Mechanistic assessment of runoff connectivity patterns: The hierarchy of space-time controls

Wednesday, 17 December 2014
Anna Coles and Jeffrey McDonnell, University of Saskatchewan, Saskatoon, SK, Canada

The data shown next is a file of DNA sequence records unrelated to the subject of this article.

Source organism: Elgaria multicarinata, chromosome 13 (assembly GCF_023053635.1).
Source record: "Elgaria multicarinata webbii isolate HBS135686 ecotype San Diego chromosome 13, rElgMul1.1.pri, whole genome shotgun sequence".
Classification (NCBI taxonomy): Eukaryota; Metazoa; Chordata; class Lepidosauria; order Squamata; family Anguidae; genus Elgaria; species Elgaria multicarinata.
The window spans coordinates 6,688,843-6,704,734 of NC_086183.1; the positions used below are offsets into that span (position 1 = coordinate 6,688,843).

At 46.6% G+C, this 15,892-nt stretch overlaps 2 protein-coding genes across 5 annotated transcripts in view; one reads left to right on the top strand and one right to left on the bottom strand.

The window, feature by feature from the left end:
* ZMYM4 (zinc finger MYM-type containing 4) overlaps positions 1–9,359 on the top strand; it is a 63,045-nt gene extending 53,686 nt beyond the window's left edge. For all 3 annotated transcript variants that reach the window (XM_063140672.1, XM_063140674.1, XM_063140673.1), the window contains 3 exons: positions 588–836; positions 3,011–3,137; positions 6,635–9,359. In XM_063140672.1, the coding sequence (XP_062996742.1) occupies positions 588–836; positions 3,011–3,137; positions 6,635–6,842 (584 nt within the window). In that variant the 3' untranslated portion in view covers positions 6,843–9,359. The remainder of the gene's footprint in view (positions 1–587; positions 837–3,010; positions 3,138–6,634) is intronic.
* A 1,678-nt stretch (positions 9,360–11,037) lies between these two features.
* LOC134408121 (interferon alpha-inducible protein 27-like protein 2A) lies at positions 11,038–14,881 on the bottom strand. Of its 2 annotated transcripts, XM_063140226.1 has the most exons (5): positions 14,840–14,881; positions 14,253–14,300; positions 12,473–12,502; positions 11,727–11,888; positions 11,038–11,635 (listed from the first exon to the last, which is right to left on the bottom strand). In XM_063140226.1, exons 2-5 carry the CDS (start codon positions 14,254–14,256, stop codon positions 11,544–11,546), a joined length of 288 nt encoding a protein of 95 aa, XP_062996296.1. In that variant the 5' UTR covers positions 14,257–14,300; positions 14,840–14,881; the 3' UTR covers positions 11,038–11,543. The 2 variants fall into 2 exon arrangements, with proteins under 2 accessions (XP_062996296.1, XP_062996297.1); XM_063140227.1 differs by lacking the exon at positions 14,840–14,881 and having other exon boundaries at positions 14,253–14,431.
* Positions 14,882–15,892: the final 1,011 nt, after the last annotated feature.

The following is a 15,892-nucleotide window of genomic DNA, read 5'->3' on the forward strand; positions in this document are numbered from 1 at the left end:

The patterns and processes influencing runoff generation are many and complex. In the northern Great Plains, threshold-like activation of infiltration-excess overland flow during spring snowmelt is common. However, the multiple controls on, and their hierarchy in determining, hydrological connectivity are poorly understood in space and time. Here we present analysis of a 52-year data set from three 5 ha runoff plots in southern Saskatchewan, Canada. We found that the key controls on the activation of snowmelt runoff are firstly snow water equivalent, followed by soil moisture in the preceding fall, and finally maximum depth of the surface thawed layer during snowmelt. Building on this analysis, we conducted a field experiment during the spring 2014 snowmelt period to assess these controls in high spatial and temporal detail. We found that soil moisture and thawed layer depth show little spatial variability during snowmelt, while the spatial patterns of snow water equivalent and snow cover ablation show time-varying hot spots of snowmelt. Catchment connectivity is determined by the topography of the soil surface, specifically the local micro-scale depressional area, volume and slope. Finally, we analyzed the stable isotope composition of soil water, snowmelt water from the base of the snowpack (both exhibiting high spatial variability) and hillslope runoff (with high temporal variability). This further illustrates how these time-varying controls on runoff generation are sequenced in an individual melt season, where filling and spilling of surface depressions over frozen ground dominates.